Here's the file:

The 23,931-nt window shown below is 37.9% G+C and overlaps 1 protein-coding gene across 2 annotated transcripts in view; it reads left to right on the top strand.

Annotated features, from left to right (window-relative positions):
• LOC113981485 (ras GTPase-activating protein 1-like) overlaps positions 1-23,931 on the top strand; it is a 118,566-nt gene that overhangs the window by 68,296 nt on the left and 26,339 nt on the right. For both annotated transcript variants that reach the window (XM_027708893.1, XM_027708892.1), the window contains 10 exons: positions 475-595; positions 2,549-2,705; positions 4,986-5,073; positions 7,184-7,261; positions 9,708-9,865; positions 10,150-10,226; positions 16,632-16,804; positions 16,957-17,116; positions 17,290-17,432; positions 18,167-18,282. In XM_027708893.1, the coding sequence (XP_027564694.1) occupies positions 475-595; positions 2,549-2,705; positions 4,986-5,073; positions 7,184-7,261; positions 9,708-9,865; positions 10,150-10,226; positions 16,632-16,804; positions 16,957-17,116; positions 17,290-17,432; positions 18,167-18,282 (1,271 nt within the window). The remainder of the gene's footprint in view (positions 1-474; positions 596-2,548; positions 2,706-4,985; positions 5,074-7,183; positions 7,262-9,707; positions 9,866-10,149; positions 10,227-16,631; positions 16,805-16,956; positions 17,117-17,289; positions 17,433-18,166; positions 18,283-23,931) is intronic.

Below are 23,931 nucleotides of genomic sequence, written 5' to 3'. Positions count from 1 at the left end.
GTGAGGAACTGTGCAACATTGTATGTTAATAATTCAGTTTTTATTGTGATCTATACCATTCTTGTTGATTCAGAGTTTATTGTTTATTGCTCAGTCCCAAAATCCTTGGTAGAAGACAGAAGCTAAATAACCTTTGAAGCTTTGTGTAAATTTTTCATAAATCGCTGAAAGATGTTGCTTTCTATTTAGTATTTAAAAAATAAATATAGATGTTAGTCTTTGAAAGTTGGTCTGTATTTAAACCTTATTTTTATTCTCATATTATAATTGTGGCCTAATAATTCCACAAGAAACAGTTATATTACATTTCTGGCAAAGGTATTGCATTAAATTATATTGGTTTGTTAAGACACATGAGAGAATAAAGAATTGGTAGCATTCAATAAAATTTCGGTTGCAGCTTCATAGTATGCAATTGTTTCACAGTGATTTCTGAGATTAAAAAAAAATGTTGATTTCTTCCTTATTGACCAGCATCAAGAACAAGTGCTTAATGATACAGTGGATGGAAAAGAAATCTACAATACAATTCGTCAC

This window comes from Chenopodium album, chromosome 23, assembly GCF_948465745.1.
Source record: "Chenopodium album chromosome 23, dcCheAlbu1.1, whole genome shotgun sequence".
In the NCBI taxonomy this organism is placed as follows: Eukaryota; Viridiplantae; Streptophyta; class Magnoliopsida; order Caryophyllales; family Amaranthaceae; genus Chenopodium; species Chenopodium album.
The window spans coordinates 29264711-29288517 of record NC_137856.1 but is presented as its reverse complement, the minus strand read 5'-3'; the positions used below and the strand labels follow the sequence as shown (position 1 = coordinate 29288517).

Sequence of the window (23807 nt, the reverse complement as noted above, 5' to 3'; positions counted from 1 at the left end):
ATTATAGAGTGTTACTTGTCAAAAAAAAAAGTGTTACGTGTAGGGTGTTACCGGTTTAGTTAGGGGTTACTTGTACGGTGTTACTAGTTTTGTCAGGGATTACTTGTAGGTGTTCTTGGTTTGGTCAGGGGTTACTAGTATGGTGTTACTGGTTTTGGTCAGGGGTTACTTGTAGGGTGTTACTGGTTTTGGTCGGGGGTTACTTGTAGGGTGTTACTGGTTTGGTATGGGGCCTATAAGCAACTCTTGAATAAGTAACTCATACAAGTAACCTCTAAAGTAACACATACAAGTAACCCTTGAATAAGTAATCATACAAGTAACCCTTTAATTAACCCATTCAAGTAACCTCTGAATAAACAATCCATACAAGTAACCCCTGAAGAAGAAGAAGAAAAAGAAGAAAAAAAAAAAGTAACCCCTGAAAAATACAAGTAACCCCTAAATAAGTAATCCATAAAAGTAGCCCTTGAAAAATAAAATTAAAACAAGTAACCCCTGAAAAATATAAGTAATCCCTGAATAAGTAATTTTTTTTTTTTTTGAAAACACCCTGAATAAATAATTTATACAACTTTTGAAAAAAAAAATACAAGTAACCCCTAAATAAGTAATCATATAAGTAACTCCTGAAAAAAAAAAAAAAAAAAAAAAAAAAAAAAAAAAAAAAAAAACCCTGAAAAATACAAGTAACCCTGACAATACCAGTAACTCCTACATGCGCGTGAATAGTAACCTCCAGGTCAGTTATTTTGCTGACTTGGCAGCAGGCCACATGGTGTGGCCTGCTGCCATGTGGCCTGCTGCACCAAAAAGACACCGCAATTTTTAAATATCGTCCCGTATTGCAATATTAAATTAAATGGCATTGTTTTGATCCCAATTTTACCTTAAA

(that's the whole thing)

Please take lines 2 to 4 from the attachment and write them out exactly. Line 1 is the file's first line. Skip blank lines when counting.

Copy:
Annotated features, from left to right (window-relative positions):
• LOC113981485 (ras GTPase-activating protein 1-like) overlaps positions 1-23,931 on the top strand; it is a 118,566-nt gene that overhangs the window by 68,296 nt on the left and 26,339 nt on the right. For both annotated transcript variants that reach the window (XM_027708893.1, XM_027708892.1), the window contains 10 exons: positions 475-595; positions 2,549-2,705; positions 4,986-5,073; positions 7,184-7,261; positions 9,708-9,865; positions 10,150-10,226; positions 16,632-16,804; positions 16,957-17,116; positions 17,290-17,432; positions 18,167-18,282. In XM_027708893.1, the coding sequence (XP_027564694.1) occupies positions 475-595; positions 2,549-2,705; positions 4,986-5,073; positions 7,184-7,261; positions 9,708-9,865; positions 10,150-10,226; positions 16,632-16,804; positions 16,957-17,116; positions 17,290-17,432; positions 18,167-18,282 (1,271 nt within the window). The remainder of the gene's footprint in view (positions 1-474; positions 596-2,548; positions 2,706-4,985; positions 5,074-7,183; positions 7,262-9,707; positions 9,866-10,149; positions 10,227-16,631; positions 16,805-16,956; positions 17,117-17,289; positions 17,433-18,166; positions 18,283-23,931) is intronic.

Below are 23,931 nucleotides of genomic sequence, written 5' to 3'. Positions count from 1 at the left end.